CME: When Will Consumers Feel Effects of Higher Feed Prices?30 August 2012
US - How quickly will this year’s higher feed prices be felt by consumers in the form of higher meat and poultry prices? The answer is “That depends on what you are buying”, write Steve Meyer and Len Steiner.
The reaction times
of the different species are far different. The broiler industry can go
from deciding to put another hen in the hatchery supply flock to having
a dressed bird to sell in as little as 30 weeks. Turkeys mature slower,
have a longer incubation period and are grown much longer than are
broilers so they can go from setting an egg to expand the supply flock
to finished bird in about a year. For hogs, it depends on where you
start counting. From farrowing a gilt to add to the herd to getting pigs
to market from her will be at least 18 months. That figure is 12 months
if one starts counting from the time a gilt is selected at 6-7 months of
age but that assumes sufficient numbers of gilts are available from
breeders. Cattle take forever to change the supply — at least comparatively speaking. Heifers are usually readily available so one does
not have to back all the way up to the decision to breed cows to produce heifers. Even at that, though, it will take 9 months to get a calf
and another 15-18 months for that calf to reach market weight.
Reducing supplies takes less time since hatching eggs can be destroyed and sows or cows can be culled early in their pregnancy. But you get the gist — things do not start and stop on a dime when it comes to meat and poultry production so the impacts of cost shifts are not felt for awhile by consumers. That fact makes it difficult to get consumers engaged in any debate on the drought’s impacts. The corn price run-up of ‘06-’07 is a perfect example. Compare the retail price increases for the four major species (price increase periods are circled) to the increase in corn prices. The lags vary depending on the species with retail pork prices not rising for about 3 years and retail beef prices not rising significantly for nearly 4 years! The turkey price increase period is longer for that of chicken primarily due to the strong seasonal pattern for turkey prices which carried them to then-record highs in the fall of 2009.
What is truly shocking is to compare the magnitude of this year’s corn price surge to that of ‘06-’07 and to consider the cost increases of the past two years when crops were far more normal in size. We contend that this year is, at least for now, a short crop cost surge that, if normal weather returns in 2013, will be rectified. But even if it is not “permanent” like to ‘06-’07 shift, the impacts will eventually be felt by consumers, very likely for the next 3-5 years.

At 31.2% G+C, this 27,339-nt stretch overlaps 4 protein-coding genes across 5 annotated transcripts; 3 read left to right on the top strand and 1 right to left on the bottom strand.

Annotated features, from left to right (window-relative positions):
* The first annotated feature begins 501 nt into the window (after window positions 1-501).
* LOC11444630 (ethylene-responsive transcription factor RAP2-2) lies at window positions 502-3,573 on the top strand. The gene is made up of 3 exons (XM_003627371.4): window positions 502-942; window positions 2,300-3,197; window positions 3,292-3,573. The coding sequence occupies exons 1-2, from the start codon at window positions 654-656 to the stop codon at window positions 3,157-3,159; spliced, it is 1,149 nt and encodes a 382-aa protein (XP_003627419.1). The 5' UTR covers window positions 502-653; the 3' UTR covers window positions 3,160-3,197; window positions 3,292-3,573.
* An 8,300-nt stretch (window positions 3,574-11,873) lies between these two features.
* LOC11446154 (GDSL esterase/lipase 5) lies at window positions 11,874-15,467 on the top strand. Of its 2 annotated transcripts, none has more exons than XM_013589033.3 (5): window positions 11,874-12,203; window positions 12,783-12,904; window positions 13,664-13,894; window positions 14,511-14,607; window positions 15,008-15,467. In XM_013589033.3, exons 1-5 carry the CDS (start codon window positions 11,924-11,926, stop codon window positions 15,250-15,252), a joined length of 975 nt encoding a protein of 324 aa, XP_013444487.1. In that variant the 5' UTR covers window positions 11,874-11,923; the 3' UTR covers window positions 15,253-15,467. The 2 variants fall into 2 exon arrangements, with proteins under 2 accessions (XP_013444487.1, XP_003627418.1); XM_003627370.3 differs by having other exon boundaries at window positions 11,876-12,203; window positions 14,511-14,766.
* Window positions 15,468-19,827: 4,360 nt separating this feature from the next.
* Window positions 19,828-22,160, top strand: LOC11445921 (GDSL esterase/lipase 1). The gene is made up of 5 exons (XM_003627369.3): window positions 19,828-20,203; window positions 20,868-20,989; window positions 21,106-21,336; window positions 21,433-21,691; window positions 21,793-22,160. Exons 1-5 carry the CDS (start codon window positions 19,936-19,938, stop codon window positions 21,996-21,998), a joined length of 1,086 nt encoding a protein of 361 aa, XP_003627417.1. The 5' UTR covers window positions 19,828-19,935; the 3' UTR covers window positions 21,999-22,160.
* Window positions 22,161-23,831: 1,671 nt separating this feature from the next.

A clarification on one aspect of yesterday’s discussion of wholesale pork price reporting . . . One DLR reader rightfully pointed out via e-mail yesterday that we shouldn’t conclude that prices are reported on only 3-4% of the total pork products TRADED at the wholesale level. The 3-4% of total production and is indeed a large percentage of the total amount of cuts that are traded since “packers” are also “processors” of a large share of some cuts. Hams comprise about 25% of a pork carcass and many fresh or “green” hams (where those terms refer to un-cured or un-smoked meats) are cured or smoked by the same company that slaughters the hogs. They are thus never traded as wholesale hams and move from those companies only as a wide variety of finished hams. The same is true of most bellies which comprise another 16% of the carcass and are sold as finished bacon. This also holds to a slightly lesser degree for picnics (the lower portion of the pig’s shoulder and front leg). Some of those are smoked in-house and many of them are boned and used for grinding product, primarily in sausage. The important implications of this are a) the percentage of “traded” cuts is much higher, perhaps double the percentage in yesterday’s chart and b) this factor will not change with the advent of mandatory wholesale pork reporting. The new mandatory system will not captures anywhere near 100% of the pork produced. But there is little doubt that the mandatory system will significantly increase the volume of cuts for which prices are reported. It just won’t be very close to 100%.
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